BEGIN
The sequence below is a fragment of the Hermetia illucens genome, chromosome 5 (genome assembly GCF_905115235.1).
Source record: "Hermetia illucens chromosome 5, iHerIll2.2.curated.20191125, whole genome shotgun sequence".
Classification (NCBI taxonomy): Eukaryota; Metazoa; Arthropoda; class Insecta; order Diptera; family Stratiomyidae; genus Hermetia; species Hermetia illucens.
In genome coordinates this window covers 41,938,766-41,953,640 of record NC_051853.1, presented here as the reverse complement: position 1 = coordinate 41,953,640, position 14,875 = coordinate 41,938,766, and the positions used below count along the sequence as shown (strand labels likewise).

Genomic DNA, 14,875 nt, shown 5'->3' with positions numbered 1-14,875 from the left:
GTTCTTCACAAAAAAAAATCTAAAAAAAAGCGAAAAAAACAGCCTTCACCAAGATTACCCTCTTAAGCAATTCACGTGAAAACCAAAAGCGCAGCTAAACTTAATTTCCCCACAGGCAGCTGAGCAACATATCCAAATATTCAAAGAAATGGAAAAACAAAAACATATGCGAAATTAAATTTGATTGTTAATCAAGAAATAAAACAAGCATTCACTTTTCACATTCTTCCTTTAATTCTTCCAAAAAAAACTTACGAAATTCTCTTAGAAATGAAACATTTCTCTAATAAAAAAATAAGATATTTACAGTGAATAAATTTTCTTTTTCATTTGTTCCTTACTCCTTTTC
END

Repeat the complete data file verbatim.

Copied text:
The sequence below is a fragment of the Hermetia illucens genome, chromosome 5 (genome assembly GCF_905115235.1).
Source record: "Hermetia illucens chromosome 5, iHerIll2.2.curated.20191125, whole genome shotgun sequence".
Classification (NCBI taxonomy): Eukaryota; Metazoa; Arthropoda; class Insecta; order Diptera; family Stratiomyidae; genus Hermetia; species Hermetia illucens.
In genome coordinates this window covers 41,938,766-41,953,640 of record NC_051853.1, presented here as the reverse complement: position 1 = coordinate 41,953,640, position 14,875 = coordinate 41,938,766, and the positions used below count along the sequence as shown (strand labels likewise).

Genomic DNA, 14,875 nt, shown 5'->3' with positions numbered 1-14,875 from the left:
GTTCTTCACAAAAAAAAATCTAAAAAAAAGCGAAAAAAACAGCCTTCACCAAGATTACCCTCTTAAGCAATTCACGTGAAAACCAAAAGCGCAGCTAAACTTAATTTCCCCACAGGCAGCTGAGCAACATATCCAAATATTCAAAGAAATGGAAAAACAAAAACATATGCGAAATTAAATTTGATTGTTAATCAAGAAATAAAACAAGCATTCACTTTTCACATTCTTCCTTTAATTCTTCCAAAAAAAACTTACGAAATTCTCTTAGAAATGAAACATTTCTCTAATAAAAAAATAAGATATTTACAGTGAATAAATTTTCTTTTTCATTTGTTCCTTACTCCTTTTC